Petersen Kolumba™ K71 bricks add to a delightful juxtaposition of materials in Bellevue Hill


A masterful design by the team at Luigi Rosselli Architects has created an exquisite, liveable home in Sydney’s Bellevue Hill.

Were you to walk past, you would be excused for believing it was a completely new build. When, in fact, it’s a seamless renovation to an existing, well-kept home, circa 1910-1915.

It began as a two bedroom abode over two storeys, and is now a four bedroom home set across four levels, thanks to the addition of a lower ground level and a well-disguised top floor attic.

What the team at Luigi Rosselli has done particularly well is tie the new building in to the existing home, seamlessly, yet with a contemporary approach to the architecture.

Undoubtedly what sets this home apart is its thoughtful design, skilful execution of same, and its superb material choice.

It’s a stunning collection of materials.

More particularly, it’s the juxtaposition of those materials that delivers the ‘wow’ factor most clients will only dream about.

The bones of the house began with painted brick, which the clients wanted to keep. For the new addition, Luigi chose Petersen Kolumba™ (K71) bricks for the base, “for their long, slim profile to add to the horizontal component, which is beautiful in those bricks. And they are handmade, so they have this lovely irregularity you don’t get from industrial made bricks,” Luigi Rosselli, principal of Luigi Rosselli Architects, comments.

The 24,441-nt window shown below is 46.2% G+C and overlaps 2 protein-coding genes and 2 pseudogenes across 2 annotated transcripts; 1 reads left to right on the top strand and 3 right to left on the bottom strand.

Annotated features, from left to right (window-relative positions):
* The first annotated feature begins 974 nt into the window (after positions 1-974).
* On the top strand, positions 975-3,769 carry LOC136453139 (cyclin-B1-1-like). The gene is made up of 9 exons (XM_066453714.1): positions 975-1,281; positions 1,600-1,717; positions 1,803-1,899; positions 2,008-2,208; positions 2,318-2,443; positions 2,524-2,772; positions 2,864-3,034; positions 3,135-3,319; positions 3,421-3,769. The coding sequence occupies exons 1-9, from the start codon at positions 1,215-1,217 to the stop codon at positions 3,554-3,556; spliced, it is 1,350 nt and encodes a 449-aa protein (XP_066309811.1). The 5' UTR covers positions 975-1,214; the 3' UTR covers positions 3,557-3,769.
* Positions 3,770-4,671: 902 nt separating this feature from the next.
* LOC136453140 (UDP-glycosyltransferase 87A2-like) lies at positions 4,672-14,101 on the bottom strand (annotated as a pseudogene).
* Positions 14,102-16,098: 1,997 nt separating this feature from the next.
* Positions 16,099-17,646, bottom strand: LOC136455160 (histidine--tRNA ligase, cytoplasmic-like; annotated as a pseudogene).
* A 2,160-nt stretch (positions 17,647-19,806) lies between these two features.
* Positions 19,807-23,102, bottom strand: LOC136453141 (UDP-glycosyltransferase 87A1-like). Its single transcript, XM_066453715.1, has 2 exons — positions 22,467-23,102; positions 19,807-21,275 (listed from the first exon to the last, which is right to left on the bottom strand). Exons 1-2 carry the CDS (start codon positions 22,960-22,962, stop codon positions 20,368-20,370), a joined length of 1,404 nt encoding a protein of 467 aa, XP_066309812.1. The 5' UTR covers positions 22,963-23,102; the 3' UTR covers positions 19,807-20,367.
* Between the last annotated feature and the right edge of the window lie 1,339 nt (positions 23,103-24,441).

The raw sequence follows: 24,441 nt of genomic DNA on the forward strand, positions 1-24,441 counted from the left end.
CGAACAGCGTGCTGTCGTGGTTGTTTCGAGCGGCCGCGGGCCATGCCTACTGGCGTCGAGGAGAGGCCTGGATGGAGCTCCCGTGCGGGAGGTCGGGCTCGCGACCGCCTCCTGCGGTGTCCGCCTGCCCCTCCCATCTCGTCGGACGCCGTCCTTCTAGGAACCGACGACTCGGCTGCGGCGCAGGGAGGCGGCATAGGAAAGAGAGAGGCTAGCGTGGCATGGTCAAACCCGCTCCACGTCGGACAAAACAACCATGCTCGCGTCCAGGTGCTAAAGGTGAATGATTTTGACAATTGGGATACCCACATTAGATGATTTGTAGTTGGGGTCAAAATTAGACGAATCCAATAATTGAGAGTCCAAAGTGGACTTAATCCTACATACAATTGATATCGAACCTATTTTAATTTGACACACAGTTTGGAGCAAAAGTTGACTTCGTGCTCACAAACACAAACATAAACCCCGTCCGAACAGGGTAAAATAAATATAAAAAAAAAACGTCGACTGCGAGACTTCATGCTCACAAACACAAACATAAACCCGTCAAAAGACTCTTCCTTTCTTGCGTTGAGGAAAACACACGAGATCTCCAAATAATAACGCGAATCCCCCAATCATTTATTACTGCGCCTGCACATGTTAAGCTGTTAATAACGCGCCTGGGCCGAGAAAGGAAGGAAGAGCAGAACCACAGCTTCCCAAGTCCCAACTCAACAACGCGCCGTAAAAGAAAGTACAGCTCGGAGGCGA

This light, slightly creamy brick with a yellow tinge, cleverly references the sandstone at the front of the property, and adds the light, luminous look to the house that his clients were seeking.

With the owner’s permission, original terracotta tiles on the roof were repurposed by Luigi Rosselli’s son, Raffaello, on a project in Surry Hills, and replaced with a more contemporary slate. The roof was extended in a smooth transition with the addition of a curved bay window, built in bricks on the ground floor and finished in rough cast render above.

“When one approaches from the street, you can see that those additions have quite sharply rounded corners. The light and shade with the bricks is great, and the shadow from the eaves on the roof onto the building is quite inspiring,” Luigi remarks.



The rear of the house, backing onto the garden and pool, offers a more relaxed and less composed design. To break up the height, a layered approach is used. Starting with a solid base of Petersen Kolumba™ bricks, multiple large windows and timber-framed glass doors open onto the terrace and garden. Three large irregular brick arches, spanning from one side of the home to the other, are a spectacular inclusion, accommodating the openings.

“The bricklayer had great fun following the forms of the arch and laying the bricks in concentric patterns, and adding the header course, which was one brick and a half. So, he had to be skilful in cutting the bricks. And there’s not much mortar between the bricks; that was a master work of the bricklayer. It took quite a while, but framed those openings really well,” Luigi says.


The first floor continues with large glass windows, taking advantage of northerly views towards the harbour, finished with timber venetians for full protection from the fiery westerly afternoon sun.

The clients couldn’t be happier with their new expansive home. We couldn’t agree more with Luigi when he says, “I love the juxtaposition of materials that we have in the house, particularly in the front with the Petersen Kolumba™ brick and the rough cast render and slate. I also like the arches in the pool area. It’s a very liveable house; I love the textures that the Petersen bricks and the off-cast render and the old bricks next to it create, as well as the detailed timber work on the windows. All of these elements make it a beautiful collection of materials.”

Architect: Luigi Rosselli Architects

Product: Petersen Kolumba™ K71 bricks

Builder: Evolve Building Group

Bricklayer: Vince Brady, New Street Constructions

Photographer: Luigi Rosselli Architects

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